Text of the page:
- China’s Type-022 missile boats have long been seen as stealthy.
- The boats feature sharp angular lines and hidden missile launchers.
- In reality, the boats show up in commercially available radar scans of the Chinese coastline.
China’s largest class of warships—once thought to be wholly resistant to radar detection—are actually quite visible to radar scans after all.
The Houbei-class fast-attack boats, which bristle with anti-ship missiles, are easily seen in Synthetic Aperture Radar (SAR) that remote sensing companies use, according to naval authority H.I. Sutton, author of the Covert Shores blog. He has uncovered convincing evidence that the Type-022’s radar-evading design is a myth. This calls into serious question whether other forms of radar can detect the boats, too, and whether or not their stealthy lines are actually just for show.
In the mid-2000s, China built a fleet of 82 Type-022 fast-attack craft. Known as the Houbei-class, the tiny boats are just 141 feet long and displace 250 tons. A catamaran design, each can sail at a top speed of 36 knots and support a crew of 14. Each is equipped with an AK-630 30-millimeter Gatling gun and eight YJ-83 anti-ship missiles, giving them the firepower of a destroyer. China likely built the large fleet of ships, useful for coastal defense, as a response to the aircraft carrier USS Nimitz’s transit of the Taiwan Strait in 1995. At the time, the People’s Liberation Army Navy was powerless to stop the carrier from passing through the waterway separating Taiwan from mainland China.
The Type-022 boats have long been seen as stealthy. The boats have a low profile in the water, flat surfaces, and sharp, angular lines. The eight anti-ship missiles are carried above deck, but in sloped box launchers that are part of the hull (rather than in individual missile canisters like Harpoon missiles on the deck of an Arleigh Burke-class destroyer).
Sutton agrees that the Houbei-class boats certainly look stealthy: “Everything is carefully angled and even the window frames have saw-tooth edges,” he notes in a piece for USNI News. Even Combat Fleets of the World, the authoritative guide to navies worldwide, describes the Type-022 class as including “numerous signature reduction and stealth features.”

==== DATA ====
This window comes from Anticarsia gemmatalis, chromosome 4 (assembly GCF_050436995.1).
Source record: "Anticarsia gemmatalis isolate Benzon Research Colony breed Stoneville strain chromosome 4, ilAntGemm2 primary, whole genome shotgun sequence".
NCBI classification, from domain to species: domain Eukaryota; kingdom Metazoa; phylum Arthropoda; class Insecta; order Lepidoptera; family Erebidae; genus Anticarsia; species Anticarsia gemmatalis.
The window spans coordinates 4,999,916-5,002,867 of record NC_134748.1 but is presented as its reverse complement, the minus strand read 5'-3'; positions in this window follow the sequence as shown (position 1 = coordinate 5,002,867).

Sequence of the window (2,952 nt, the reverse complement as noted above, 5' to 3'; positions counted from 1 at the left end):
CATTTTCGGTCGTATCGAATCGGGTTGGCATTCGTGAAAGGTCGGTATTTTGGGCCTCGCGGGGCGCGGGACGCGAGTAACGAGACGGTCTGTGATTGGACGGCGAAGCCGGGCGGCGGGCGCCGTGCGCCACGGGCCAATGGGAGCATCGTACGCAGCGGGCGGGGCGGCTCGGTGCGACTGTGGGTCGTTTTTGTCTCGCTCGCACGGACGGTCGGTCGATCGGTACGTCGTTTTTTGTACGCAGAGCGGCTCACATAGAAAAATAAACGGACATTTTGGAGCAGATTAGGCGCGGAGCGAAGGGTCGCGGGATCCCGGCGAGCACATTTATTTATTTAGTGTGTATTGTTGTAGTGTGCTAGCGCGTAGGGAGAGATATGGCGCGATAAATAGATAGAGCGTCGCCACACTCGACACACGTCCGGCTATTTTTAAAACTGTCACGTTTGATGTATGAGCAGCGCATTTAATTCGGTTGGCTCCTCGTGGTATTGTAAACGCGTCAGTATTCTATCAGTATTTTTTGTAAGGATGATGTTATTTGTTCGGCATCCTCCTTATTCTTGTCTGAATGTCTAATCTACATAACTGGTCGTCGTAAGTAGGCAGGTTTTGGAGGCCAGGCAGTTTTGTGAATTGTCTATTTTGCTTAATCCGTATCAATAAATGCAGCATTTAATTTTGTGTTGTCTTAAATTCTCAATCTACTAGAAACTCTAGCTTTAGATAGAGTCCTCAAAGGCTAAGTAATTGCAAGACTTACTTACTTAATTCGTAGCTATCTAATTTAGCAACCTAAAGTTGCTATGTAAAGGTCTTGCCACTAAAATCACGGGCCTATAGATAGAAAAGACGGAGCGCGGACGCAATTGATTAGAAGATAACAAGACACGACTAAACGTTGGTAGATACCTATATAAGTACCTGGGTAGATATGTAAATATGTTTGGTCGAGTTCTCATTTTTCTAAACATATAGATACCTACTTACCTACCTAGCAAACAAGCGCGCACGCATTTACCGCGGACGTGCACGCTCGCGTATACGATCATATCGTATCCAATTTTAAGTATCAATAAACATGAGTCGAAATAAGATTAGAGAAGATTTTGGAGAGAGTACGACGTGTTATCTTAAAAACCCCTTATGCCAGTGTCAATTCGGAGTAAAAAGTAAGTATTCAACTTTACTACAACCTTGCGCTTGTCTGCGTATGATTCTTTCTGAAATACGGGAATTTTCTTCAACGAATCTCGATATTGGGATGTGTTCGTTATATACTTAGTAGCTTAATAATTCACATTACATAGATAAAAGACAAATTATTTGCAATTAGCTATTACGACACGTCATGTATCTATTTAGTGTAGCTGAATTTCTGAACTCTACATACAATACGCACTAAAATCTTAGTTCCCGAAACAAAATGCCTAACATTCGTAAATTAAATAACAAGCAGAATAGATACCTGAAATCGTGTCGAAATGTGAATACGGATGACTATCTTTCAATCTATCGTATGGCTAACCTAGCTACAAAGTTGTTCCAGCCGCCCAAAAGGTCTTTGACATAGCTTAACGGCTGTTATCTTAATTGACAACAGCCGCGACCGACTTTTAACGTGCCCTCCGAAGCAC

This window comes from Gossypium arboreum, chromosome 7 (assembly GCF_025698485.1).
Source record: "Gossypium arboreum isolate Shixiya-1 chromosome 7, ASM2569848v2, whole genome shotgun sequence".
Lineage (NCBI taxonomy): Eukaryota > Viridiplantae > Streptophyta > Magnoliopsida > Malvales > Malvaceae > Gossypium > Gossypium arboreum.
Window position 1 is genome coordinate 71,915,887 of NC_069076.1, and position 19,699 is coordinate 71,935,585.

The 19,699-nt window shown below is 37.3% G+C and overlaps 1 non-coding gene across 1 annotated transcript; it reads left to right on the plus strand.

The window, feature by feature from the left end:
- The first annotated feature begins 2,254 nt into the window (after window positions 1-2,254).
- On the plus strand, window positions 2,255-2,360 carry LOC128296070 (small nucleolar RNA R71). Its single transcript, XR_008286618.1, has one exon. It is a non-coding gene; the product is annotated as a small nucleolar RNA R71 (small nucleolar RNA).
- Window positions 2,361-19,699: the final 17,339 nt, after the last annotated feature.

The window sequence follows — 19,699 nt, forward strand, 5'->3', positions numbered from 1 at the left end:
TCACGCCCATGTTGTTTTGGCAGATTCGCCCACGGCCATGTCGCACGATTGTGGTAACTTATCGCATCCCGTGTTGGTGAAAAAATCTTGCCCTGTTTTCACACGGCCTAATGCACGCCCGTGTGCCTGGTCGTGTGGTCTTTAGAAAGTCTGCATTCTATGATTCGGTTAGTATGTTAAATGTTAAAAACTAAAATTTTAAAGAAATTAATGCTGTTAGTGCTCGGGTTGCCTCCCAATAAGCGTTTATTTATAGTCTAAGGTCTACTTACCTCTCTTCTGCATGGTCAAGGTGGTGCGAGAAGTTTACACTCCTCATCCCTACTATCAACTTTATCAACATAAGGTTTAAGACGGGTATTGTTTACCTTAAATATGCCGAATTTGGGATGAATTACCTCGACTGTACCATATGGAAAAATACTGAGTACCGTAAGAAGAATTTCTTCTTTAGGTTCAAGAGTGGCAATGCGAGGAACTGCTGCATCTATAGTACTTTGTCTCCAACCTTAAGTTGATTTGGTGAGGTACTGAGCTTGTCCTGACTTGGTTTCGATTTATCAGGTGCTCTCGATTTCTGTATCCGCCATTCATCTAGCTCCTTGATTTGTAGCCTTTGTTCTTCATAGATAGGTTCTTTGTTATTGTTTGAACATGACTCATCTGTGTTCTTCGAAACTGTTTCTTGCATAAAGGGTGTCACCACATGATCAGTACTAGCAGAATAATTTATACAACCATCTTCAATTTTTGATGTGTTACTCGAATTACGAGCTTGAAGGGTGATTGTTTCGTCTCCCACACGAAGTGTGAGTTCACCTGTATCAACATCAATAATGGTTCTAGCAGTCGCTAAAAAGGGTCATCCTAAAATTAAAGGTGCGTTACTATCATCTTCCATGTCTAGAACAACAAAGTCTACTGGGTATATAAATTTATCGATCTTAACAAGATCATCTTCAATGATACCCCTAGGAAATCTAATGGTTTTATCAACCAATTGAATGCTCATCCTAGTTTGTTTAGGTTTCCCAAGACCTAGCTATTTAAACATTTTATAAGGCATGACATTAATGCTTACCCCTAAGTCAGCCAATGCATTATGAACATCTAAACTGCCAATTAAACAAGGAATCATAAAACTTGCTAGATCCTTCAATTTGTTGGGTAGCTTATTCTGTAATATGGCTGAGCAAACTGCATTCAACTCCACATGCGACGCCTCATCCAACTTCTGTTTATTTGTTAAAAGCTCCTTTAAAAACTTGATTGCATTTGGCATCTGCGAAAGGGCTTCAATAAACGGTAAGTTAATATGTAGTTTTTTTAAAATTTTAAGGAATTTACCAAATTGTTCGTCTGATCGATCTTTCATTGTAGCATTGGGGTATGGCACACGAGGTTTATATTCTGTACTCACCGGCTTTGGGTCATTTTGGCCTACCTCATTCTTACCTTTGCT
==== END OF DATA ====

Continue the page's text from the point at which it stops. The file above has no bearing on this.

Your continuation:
Well, maybe not.
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Sutton worked with San Francisco, California-based Capella Space to show that space-based Synthetic Aperture Radar can easily detect the boats. Various features of the boats are visible in the radar images he acquired, including the bow and missile box launchers.
Radar covers a large band of frequencies in the electromagnetic spectrum, and the bands, typically named with a Roman letter, often have unique capabilities. Synthetic Aperture Radar, for example, can penetrate clouds, rain, and even tree canopy cover to survey the ground below. This makes it particularly suitable for remote Earth-sensing duties, including tracking forests, ice, and even different types of agricultural crops. Capella satellites use X-band radar in the 9.4 to 9.9 Gigahertz range.
So, is the Type-022’s detectability by Synthetic Aperture Radars a problem for the Chinese fleet? It’s quite possible. The AN/APG-81 radar mounted on the nose of the F-35 Joint Strike Fighter also operates in the X-band. Ticonderoga and Arleigh Burke-class cruisers and destroyers use the SPY-1 radar system (which operates in the S-band), which is also used to an extent in Synthetic Aperture Radar. Other military surveillance assets, including satellites and aircraft, also use dedicated SAR radar to track everything from tank columns to the periscopes of submarines.
Fortunately, there are real stealth ships.
The Arleigh Burke-class destroyers were the first surface combatants in the U.S. Navy built with radar reduction in mind. Although the Burke-class ships are covered from bow to stern with guns, antennas, missile launchers, and even hand railings, they are thought to incorporate some level of radar efficiency reduction. (That’s a good thing for wartime, not so good for peacetime, when navigating around commercial ships that rely on radar for situational awareness.)
The kings of stealth at sea are the U.S. Navy’s three Zumwalt-class stealth destroyers. The Zumwalt, Michael Monsoor, and Lyndon B. Johnson appear in some ways similar to the Type-022, but the U.S. military’s long experience with stealth means their covertness is unquestionable. Each of the destroyers is 600 feet long, yet reportedly appears the same size on radar as a small fishing boat.
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